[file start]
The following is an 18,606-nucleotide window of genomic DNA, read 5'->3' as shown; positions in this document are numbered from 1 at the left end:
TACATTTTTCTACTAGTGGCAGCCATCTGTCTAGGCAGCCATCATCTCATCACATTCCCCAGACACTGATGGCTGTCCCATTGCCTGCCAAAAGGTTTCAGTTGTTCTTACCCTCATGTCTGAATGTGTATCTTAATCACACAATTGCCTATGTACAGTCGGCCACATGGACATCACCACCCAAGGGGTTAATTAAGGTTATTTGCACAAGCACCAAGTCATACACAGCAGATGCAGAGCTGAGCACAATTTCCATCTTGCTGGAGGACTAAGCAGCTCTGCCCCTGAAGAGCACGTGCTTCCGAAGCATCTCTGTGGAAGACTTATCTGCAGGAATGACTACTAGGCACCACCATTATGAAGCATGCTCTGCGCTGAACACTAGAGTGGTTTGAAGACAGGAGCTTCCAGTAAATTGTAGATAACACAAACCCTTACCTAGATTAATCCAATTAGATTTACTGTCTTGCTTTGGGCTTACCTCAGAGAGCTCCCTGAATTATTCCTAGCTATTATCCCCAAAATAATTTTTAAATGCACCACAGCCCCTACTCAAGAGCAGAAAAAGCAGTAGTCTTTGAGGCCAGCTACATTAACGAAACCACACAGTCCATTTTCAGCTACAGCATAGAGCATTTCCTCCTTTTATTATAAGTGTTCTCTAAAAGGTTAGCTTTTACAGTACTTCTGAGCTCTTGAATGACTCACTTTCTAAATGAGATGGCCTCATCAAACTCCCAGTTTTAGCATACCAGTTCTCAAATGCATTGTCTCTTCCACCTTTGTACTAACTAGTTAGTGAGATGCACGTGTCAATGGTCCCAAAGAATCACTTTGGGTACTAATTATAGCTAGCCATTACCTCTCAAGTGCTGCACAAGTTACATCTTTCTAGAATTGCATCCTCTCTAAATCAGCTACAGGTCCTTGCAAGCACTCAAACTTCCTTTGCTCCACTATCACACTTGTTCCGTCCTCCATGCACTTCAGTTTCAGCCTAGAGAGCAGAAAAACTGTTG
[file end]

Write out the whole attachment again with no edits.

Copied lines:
The following is an 18,606-nucleotide window of genomic DNA, read 5'->3' as shown; positions in this document are numbered from 1 at the left end:
TACATTTTTCTACTAGTGGCAGCCATCTGTCTAGGCAGCCATCATCTCATCACATTCCCCAGACACTGATGGCTGTCCCATTGCCTGCCAAAAGGTTTCAGTTGTTCTTACCCTCATGTCTGAATGTGTATCTTAATCACACAATTGCCTATGTACAGTCGGCCACATGGACATCACCACCCAAGGGGTTAATTAAGGTTATTTGCACAAGCACCAAGTCATACACAGCAGATGCAGAGCTGAGCACAATTTCCATCTTGCTGGAGGACTAAGCAGCTCTGCCCCTGAAGAGCACGTGCTTCCGAAGCATCTCTGTGGAAGACTTATCTGCAGGAATGACTACTAGGCACCACCATTATGAAGCATGCTCTGCGCTGAACACTAGAGTGGTTTGAAGACAGGAGCTTCCAGTAAATTGTAGATAACACAAACCCTTACCTAGATTAATCCAATTAGATTTACTGTCTTGCTTTGGGCTTACCTCAGAGAGCTCCCTGAATTATTCCTAGCTATTATCCCCAAAATAATTTTTAAATGCACCACAGCCCCTACTCAAGAGCAGAAAAAGCAGTAGTCTTTGAGGCCAGCTACATTAACGAAACCACACAGTCCATTTTCAGCTACAGCATAGAGCATTTCCTCCTTTTATTATAAGTGTTCTCTAAAAGGTTAGCTTTTACAGTACTTCTGAGCTCTTGAATGACTCACTTTCTAAATGAGATGGCCTCATCAAACTCCCAGTTTTAGCATACCAGTTCTCAAATGCATTGTCTCTTCCACCTTTGTACTAACTAGTTAGTGAGATGCACGTGTCAATGGTCCCAAAGAATCACTTTGGGTACTAATTATAGCTAGCCATTACCTCTCAAGTGCTGCACAAGTTACATCTTTCTAGAATTGCATCCTCTCTAAATCAGCTACAGGTCCTTGCAAGCACTCAAACTTCCTTTGCTCCACTATCACACTTGTTCCGTCCTCCATGCACTTCAGTTTCAGCCTAGAGAGCAGAAAAACTGTTG